WORLD WATCH LIST CASE STUDY: FARAYDOUN IN IRAQ

Iraq

When so-called Islamic State (IS) invaded northern Iraq, Iraqi Christians who fled had to leave everything behind. For Faraydoun and Bashar, that meant abandoning the factories they owned. It meant changing from thriving business owners to unemployed refugees. It was heart-breaking.

“When IS entered in, they left us with nothing, no relatives, no houses - they took everything and kicked us out,” Faryadoun says. He and his family ended up in Turkey, as refugees.

What is life like for Christians in Iraq?

Faraydoun had gone from being a successful businessman to an outsider who didn’t speak the language and couldn’t find work. When he eventually returned home, his house was in disarray and everything had gone. “Honestly, I cried. Looking at my children was difficult. When I remember that day, it is painful.”

Bashar faced very similar circumstances. He owned a factory in Mosul, working with his brothers. Things were going well until IS came. Soon he and his family were facing threats and harassment; some of his relatives were even killed.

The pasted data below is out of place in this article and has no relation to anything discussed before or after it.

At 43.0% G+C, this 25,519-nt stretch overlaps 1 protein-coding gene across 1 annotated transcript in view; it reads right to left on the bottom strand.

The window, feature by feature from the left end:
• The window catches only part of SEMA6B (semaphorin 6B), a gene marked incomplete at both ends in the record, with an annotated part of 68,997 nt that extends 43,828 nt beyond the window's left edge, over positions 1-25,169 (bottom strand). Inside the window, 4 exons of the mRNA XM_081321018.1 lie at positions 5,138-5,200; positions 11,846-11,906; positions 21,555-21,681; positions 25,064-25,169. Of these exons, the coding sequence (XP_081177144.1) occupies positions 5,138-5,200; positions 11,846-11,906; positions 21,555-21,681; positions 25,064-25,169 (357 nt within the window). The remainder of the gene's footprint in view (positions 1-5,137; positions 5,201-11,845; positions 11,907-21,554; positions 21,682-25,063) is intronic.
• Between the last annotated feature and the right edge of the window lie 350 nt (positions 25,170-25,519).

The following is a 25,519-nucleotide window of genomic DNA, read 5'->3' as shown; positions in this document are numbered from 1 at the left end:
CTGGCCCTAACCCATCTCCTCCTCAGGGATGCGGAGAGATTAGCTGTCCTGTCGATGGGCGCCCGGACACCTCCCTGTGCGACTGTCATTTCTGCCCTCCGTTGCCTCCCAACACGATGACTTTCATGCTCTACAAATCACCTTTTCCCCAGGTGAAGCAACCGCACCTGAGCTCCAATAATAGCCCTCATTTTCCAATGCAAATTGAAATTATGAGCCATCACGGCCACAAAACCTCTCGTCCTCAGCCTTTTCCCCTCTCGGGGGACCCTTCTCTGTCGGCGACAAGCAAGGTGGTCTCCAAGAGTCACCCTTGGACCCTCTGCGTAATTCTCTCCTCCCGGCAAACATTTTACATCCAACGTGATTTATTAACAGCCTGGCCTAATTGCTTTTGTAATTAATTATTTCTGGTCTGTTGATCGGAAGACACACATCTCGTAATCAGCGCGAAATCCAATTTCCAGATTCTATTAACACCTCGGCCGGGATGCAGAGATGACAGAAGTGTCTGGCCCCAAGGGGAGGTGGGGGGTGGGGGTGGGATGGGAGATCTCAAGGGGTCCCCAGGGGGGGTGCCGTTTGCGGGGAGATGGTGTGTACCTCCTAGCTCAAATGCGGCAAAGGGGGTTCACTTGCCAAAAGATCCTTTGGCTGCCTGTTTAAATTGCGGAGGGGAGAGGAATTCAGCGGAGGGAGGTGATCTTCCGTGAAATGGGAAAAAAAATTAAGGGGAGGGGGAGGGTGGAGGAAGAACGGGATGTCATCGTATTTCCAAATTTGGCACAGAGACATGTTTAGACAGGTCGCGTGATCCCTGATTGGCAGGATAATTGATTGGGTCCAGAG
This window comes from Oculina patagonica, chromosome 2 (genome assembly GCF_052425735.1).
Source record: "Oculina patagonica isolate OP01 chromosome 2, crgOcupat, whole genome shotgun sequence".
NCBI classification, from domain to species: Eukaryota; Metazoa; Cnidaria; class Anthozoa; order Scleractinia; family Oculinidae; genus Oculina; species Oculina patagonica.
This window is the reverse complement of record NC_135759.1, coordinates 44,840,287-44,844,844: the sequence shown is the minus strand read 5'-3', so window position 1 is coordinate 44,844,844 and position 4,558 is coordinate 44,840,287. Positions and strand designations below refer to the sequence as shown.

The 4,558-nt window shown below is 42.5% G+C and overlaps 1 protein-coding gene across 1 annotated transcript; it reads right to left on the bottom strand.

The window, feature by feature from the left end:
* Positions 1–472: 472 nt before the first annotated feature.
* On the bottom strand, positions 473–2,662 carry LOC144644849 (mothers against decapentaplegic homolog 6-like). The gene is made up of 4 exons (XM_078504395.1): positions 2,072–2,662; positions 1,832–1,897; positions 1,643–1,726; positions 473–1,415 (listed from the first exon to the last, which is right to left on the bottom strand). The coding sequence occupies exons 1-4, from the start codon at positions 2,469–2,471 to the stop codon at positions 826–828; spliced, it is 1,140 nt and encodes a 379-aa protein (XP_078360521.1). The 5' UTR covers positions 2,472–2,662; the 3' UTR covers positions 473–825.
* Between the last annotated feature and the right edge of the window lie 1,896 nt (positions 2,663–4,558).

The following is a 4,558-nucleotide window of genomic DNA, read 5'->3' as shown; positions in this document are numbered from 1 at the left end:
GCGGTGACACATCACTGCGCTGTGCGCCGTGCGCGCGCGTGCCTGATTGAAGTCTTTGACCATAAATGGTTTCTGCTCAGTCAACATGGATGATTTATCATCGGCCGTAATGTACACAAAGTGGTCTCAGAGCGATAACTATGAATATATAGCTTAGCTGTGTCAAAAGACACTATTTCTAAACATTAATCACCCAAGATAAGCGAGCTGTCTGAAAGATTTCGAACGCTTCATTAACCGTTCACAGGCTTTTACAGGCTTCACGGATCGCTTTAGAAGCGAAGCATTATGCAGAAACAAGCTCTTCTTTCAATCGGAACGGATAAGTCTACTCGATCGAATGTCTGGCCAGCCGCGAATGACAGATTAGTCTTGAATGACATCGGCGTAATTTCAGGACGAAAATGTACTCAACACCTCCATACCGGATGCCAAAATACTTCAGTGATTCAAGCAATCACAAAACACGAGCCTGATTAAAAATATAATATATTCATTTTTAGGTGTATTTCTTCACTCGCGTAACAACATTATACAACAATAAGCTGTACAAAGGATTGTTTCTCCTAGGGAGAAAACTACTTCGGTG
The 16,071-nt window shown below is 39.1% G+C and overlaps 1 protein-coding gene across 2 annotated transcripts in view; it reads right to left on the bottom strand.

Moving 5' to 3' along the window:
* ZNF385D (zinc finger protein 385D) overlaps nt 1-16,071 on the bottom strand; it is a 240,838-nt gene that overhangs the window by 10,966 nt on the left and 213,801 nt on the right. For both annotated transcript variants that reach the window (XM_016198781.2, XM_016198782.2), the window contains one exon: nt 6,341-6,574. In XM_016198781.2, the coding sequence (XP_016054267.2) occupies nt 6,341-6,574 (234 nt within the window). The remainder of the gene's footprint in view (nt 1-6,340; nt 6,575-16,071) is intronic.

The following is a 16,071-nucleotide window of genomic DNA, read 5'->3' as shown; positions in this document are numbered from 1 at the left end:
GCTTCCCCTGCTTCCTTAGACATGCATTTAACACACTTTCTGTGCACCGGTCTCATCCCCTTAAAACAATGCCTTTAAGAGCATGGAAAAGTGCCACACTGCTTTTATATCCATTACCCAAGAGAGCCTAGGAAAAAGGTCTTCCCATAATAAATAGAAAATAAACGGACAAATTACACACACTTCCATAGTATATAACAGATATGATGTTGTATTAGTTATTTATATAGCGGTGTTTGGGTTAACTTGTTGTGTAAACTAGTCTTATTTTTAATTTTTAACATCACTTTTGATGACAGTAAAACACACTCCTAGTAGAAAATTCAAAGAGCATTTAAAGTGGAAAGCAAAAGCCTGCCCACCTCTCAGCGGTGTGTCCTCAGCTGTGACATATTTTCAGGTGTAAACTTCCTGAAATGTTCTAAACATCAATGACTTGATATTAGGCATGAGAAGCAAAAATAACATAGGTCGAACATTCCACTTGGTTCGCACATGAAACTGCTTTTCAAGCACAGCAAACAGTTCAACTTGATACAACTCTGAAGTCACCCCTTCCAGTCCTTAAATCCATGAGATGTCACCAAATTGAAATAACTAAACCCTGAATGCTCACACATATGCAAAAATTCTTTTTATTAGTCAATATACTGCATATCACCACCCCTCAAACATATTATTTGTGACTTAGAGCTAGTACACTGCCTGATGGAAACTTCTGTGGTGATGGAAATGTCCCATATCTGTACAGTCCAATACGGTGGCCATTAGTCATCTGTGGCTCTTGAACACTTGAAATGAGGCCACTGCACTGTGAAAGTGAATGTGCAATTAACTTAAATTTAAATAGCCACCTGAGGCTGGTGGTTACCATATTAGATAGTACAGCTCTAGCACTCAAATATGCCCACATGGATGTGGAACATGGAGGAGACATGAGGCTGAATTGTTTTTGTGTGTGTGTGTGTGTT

“We left our houses, factories and everything. All we could take were our clothes.”

God kept Bashar and his family strong. “I teach my children that we must trust God in everything,” he says. “I can trust God in all times, whether good or bad.”

‘They don’t know me, but they trust me’

Thanks to your prayers and donations, the lives of Faraydoun and Bashar and their families have been transformed through microloans provided by Open Doors partners.

Faraydoun developed a fish farm with his loan and the income means his family can survive. Bashar was able to open and expand a shop. Escalating living expenses and rents in Iraq meant he couldn’t have done this without the help of Open Doors supporters, and he is grateful: “I’m very thankful to the supporters: they don’t know me, but they trust me,” says Bashar.

The microloans provided by Open Doors partners have been the difference between destitution and employment for these family men. Their loans are just two of 60 that have already been given in Iraq, bringing hope to many believers.